New Palm Beach County Property Appraiser Dorothy Jacks sworn in

Dorothy Jacks, longtime chief deputy to Gary Nikolits, is sworn in by retired Judge Mary Lupoi at the 1916 Palm Beach County Courthouse Tuesday, January 3, 2017. (Lannis Waters / The Palm Beach Post)
Dorothy Jacks, longtime chief deputy to Gary Nikolits, is sworn in by retired Judge Mary Lupoi at the 1916 Palm Beach County Courthouse Tuesday, January 3, 2017. (Lannis Waters / The Palm Beach Post)

In the main courtroom of the historic 1916 Palm Beach County Courthouse, whose first tenant a century ago was Palm Beach County’s “tax assessor,” that post’s ninth incarnation was sworn in Tuesday.

With a big smile, and with her family looking on from the old jury box, new Palm Beach County Property Appraiser — that’s the title now — Dorothy Jacks took the oath of office from a woman whose children she’d baby-sat as a 13-year-old in Palm Beach Gardens: retired Palm Beach County Circuit Judge Mary Lupo.

“I would be lying if I didn’t say that was very emotional,” said Jacks, whose voice then faltered with emotion as she said, “there is really nothing better in life than a dream come true.”

Jacks noted that now four of the county’s six constitutional officers are women: herself, Supervisor of Elections Susan Bucher, Tax Collector Anne Gannon, and Clerk and Comptroller Sharon Bock, all of who attended Tuesday’s swearing-in. (The other two are State Attorney Dave Aronberg, who also attended, and Sheriff Ric Bradshaw, who was not there.)

Jacks worked in the property appraiser’s office for 28 years and was chief deputy since 2012 for Gary Nikolits, who stepped down after nearly a quarter-century at the post.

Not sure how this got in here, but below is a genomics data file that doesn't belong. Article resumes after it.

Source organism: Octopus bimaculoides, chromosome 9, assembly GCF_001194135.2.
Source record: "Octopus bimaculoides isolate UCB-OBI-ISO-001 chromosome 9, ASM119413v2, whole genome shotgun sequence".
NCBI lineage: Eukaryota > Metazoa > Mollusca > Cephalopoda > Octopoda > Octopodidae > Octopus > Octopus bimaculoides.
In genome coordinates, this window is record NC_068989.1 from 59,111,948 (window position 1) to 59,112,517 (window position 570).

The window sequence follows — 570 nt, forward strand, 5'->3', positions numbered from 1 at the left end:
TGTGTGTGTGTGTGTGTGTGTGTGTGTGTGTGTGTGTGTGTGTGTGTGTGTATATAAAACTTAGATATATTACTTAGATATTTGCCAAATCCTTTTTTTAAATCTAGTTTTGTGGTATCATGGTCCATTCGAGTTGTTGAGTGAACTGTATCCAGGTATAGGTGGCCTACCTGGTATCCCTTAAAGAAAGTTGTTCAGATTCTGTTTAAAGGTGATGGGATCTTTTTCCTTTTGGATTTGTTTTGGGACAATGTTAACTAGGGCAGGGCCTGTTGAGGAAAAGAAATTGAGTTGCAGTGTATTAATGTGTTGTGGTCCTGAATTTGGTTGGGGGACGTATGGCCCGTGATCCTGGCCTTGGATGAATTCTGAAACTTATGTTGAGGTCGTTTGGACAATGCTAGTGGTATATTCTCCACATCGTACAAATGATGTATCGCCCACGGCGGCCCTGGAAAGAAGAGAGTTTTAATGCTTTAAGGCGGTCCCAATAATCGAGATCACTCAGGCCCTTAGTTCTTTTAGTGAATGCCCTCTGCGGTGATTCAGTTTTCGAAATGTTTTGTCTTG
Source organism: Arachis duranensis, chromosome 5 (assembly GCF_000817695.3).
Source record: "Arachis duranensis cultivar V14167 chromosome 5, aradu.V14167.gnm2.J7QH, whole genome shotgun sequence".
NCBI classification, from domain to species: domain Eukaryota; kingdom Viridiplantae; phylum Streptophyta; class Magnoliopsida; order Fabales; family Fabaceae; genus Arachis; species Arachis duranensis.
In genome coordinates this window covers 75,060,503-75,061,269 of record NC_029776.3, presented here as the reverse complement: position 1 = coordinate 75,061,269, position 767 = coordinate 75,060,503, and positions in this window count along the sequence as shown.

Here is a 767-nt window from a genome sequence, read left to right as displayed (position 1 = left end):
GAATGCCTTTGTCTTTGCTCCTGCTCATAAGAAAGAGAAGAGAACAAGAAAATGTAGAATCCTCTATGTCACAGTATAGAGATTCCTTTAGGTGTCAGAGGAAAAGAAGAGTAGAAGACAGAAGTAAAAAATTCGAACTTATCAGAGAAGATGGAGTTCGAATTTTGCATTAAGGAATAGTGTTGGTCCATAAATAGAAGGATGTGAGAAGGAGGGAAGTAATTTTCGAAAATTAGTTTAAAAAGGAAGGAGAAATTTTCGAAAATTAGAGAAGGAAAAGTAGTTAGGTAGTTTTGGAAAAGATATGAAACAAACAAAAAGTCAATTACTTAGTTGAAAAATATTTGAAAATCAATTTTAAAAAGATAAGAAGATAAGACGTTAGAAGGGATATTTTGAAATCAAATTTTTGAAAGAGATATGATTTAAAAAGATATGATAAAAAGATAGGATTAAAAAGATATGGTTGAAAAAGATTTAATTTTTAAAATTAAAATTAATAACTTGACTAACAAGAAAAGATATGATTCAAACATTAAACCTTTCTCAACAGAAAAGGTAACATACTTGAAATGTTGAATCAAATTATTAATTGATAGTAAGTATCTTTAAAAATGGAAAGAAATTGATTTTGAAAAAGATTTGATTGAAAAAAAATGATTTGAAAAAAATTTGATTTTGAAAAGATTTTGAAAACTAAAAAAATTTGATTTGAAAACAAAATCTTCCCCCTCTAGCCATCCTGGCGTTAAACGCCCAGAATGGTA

Appeals Court: Palm Beach County elections chief’s records charge was “reasonable”

Bucher
Bucher
trout
Trout

Palm Beach County Supervisor of Elections Susan Bucher imposed a “reasonable”  fee on U.S. Congress write-in candidate W. Michael Trout, the 4th District Court of Appeal said in a ruling released Wednesday.

Trout, a failed write-in candidate in November’s re-election of U.S. Rep. Ted Deutch, D-Boca Raton, also had challenged Deutch as a write-in in 2014.

After the 2014 election, he submitted a public records request to inspect the official ballots associated with his congressional race “at the earliest reasonable time possible, including ballots deemed to be cast in [Trout’s] name, and those deemed by [the Supervisor’s] office to be invalidated,” the appeals court’s ruling says.

Bucher responded six days later, saying counting the 145,881 ballots in 211 precincts would take require her and three other staffers to do work beyond that for a usual records request. She said she’d have to charge Trout up to $189.21, which he had to submit in advance as a deposit.